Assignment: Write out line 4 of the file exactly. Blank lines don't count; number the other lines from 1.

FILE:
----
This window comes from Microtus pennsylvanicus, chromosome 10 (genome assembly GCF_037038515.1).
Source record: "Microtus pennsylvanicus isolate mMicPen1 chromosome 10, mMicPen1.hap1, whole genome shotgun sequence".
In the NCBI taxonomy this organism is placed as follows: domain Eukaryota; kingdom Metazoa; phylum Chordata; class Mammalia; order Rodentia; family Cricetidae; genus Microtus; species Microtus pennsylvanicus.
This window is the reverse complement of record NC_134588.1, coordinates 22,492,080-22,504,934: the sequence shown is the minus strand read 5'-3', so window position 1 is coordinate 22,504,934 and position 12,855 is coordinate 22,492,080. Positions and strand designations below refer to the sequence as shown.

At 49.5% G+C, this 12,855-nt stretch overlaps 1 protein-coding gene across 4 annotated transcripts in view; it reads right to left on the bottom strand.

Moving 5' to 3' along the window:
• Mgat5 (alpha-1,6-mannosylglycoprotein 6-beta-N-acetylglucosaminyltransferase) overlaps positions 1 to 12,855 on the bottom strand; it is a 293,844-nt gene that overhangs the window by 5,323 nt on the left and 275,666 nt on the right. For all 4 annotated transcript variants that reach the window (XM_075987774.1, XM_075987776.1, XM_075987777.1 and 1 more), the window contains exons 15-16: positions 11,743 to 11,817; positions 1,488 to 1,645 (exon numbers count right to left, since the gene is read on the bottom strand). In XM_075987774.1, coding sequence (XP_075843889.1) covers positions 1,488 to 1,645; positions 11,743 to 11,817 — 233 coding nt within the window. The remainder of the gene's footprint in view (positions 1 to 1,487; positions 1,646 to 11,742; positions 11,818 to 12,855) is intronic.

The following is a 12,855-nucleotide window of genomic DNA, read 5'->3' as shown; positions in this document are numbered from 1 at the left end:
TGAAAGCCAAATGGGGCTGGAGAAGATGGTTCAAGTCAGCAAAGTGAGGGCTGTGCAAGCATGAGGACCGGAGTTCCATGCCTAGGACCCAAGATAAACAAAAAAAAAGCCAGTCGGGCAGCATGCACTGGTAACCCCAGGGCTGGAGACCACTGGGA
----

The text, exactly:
This window is the reverse complement of record NC_134588.1, coordinates 22,492,080-22,504,934: the sequence shown is the minus strand read 5'-3', so window position 1 is coordinate 22,504,934 and position 12,855 is coordinate 22,492,080. Positions and strand designations below refer to the sequence as shown.